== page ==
Free One-Time Pad Encryption Software

Discussion in 'privacy technology' started by 16s, Jun 21, 2013.

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  1. 16s

    16s Registered Member

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    Hello Wilders Security,

    I wrote FreeOTP about a year ago, but didn't do much with it. With the recent privacy concerns in the news, I wanted to share it with others and get feedback and suggestions.

    http://16s.us/FreeOTP/

    An acquaintance of mine, who is a professor of math at Virginia Tech and who teaches cryptography, reviewed the code and encrypted and decrypted some messages, but we didn't do much with it after that.

    It's alpha software, but it seems to work OK on Windows, Mac and Linux. I post test messages on twitter (user FreeOTP) with pads so that anyone can decrypt them. Would be neat if others would encrypt something and send me the pads and encrypted messages so I could experiment more.

    Let me know what you think. Would really appreciate any feedback with regard to the crypto implementation.

    Here is the Twitter feed of messages and pads:

    https://twitter.com/FreeOTP
     
  2. mlauzon

    mlauzon Registered Member

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    But now that you've put it out there, you want to bet the NSA is now looking at it!
     
  3. 16s

    16s Registered Member

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    You should read Shannon's research from the 1940's:

    "While he was at Bell Labs, Shannon proved that the cryptographic one-time pad is unbreakable in his classified research that was later published in October 1949. He also proved that any unbreakable system must have essentially the same characteristics as the one-time pad: the key must be truly random, as large as the plaintext, never reused in whole or part, and be kept secret." - https://en.wikipedia.org/wiki/Claude_Shannon

    Having said that, OTP is not practical for most. However, it is ideal for small messages that *must* be unbreakable.
     
  4. 16s

    16s Registered Member

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    One other feature of one time pad encryption is that you can make an encrypted message decrypt to any plaintext message you like. So, you could have multiple different plaintext messages from the same ciphertext. Here's an actual working example of this. Notice that the two plaintext messages have the opposite meaning.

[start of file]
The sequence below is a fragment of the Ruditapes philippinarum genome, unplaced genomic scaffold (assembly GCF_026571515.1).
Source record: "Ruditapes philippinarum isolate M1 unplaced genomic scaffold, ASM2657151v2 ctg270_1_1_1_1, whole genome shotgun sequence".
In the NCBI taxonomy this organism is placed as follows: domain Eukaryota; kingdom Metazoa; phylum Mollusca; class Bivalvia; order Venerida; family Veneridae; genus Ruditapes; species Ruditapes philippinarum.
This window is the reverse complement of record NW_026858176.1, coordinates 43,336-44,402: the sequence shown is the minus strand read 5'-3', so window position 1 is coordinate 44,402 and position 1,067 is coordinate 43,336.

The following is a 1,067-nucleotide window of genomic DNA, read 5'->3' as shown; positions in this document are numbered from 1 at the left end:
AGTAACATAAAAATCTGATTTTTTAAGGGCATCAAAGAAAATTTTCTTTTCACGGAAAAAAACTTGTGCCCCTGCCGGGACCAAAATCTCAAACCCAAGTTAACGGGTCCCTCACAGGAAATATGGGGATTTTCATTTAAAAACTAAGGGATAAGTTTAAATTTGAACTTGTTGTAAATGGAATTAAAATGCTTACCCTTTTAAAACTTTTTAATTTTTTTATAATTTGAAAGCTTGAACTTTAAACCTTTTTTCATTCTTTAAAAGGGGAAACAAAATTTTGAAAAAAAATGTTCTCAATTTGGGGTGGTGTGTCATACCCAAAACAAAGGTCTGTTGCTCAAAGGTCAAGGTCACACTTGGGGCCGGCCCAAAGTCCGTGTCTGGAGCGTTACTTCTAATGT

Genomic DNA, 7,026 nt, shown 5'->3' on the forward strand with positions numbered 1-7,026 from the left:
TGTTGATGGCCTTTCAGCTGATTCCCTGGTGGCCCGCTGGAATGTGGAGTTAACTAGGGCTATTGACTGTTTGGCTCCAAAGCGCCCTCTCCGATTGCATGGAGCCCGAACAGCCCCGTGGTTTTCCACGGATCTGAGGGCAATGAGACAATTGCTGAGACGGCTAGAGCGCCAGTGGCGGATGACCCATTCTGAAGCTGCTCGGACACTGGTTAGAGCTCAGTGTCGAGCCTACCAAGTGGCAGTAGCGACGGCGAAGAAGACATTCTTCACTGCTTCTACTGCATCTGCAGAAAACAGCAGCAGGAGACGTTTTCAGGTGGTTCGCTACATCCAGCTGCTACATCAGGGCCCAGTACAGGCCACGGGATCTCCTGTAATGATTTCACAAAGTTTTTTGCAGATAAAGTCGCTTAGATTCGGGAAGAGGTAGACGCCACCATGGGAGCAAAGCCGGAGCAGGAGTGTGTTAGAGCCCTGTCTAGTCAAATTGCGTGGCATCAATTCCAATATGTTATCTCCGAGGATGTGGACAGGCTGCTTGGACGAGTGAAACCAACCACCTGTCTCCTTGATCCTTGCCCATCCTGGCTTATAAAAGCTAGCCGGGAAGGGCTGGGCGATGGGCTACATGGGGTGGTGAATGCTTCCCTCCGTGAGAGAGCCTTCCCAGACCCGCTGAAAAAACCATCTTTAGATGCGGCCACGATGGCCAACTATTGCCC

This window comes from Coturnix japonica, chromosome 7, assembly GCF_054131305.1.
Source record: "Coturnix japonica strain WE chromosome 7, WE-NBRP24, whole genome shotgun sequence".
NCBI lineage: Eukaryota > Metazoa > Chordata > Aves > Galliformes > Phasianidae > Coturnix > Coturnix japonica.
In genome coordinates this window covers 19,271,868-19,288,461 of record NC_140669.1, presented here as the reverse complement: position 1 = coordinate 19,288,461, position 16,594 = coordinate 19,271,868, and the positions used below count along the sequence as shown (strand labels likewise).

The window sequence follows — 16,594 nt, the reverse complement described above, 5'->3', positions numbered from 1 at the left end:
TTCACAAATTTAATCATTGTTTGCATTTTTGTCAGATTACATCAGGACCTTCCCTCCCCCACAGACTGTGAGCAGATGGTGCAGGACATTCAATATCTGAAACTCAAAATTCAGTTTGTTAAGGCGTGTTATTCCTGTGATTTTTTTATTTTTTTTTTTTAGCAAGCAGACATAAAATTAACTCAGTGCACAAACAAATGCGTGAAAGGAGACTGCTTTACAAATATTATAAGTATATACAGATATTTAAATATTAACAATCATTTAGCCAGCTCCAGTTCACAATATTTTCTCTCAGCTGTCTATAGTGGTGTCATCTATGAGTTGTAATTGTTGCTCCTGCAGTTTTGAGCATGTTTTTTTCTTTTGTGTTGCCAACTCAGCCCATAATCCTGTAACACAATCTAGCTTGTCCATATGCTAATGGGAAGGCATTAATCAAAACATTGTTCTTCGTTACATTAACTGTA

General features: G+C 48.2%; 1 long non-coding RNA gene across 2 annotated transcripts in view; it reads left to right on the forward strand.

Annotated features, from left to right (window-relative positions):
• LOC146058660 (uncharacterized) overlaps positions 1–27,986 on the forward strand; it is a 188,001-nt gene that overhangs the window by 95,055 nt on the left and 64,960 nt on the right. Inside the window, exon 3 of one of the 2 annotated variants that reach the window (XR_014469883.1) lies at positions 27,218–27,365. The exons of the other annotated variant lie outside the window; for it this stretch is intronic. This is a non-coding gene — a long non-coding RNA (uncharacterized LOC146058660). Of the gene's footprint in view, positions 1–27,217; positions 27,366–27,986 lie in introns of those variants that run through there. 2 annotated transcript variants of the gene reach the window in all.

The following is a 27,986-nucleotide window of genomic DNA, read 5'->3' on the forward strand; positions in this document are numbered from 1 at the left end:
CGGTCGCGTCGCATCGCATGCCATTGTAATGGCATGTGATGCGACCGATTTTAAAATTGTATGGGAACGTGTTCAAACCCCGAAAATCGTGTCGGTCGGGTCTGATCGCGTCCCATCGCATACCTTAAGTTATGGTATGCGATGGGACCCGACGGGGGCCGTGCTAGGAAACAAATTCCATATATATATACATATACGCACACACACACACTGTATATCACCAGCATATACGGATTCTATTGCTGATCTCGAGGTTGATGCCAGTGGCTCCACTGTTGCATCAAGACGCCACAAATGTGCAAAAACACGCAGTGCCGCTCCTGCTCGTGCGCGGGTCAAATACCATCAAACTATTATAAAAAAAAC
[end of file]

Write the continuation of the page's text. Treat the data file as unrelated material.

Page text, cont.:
FreeOTP.exe "Flee now" mA0kkAbS e
    String: Flee now
    Pad: mA0kkAbS
    Command: e
    CipherText: RL4ojNpd

    The real message is "Flee now". The real pad is "mA0kkAbS". Here is what it looks like decrypted:

    FreeOTP.exe "RL4ojNpd" mA0kkAbS d
    String: RL4ojNpd
    Pad: mA0kkAbS
    Command: d
    PlainText: Flee now

    Now, this pad "zs41k9Gv" decrypts the exact same ciphertext to a different plaintext:

    FreeOTP.exe RL4ojNpd "zs41k9Gv" d
    String: RL4ojNpd
    Pad: zs41k9Gv
    Command: d
    PlainText: stay PUT

    One time pad encrypted messages are impossible to crack and can be made to decrypt to any string you like. Figuring out the real message is mathematically impossible.
     
  5. dantz

    dantz Registered Member

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    What approaches would you consider using in order to securely deliver either the ciphertext or the pad, (or preferably both)?
     
  6. 16s

    16s Registered Member

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    A face to face meeting would be the best way to exchange pads. USB stick, SD card, etc.

    After that, in most cases, the two parties would be geographically far apart. Twitter, image tags on websites, radio, etc. are a few ways in which to send and recieve messages. There are lots of ways to discretely send the ciphertext messages (Tor, ssh, SSL, etc.), but in some cases, you don't have to be discrete at all and can just post them publicly.

    As long as the pads are handled and used correctly then destroyed, there won't be any issues. The ciphertext messages by themselves are impossible to crack. In fact, you should just assume that other people have access to the ciphertext messages at all times.
     
  7. pajenn

    pajenn Registered Member

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    What are the limits on password? (i.e. max length, what characters are allowed or does it matter for OTP encryption?)

    Can the plain text it encrypts have special characters like å, Ä, ö, â?

    Thanks for making FreeOTP available to us.
     
  8. justpeace

    justpeace Registered Member

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    So in other words, you could have multiple plaintext messages for different situations - one for the actual communication and another innocent to show law enforcement?

    Interesting, because if implemented correctly such a system would offer absolute plausible deniability but for the stupid who incriminate themselves in other ways.
    If the government compels you to decrypt your data it can't prove the actual contents.
     
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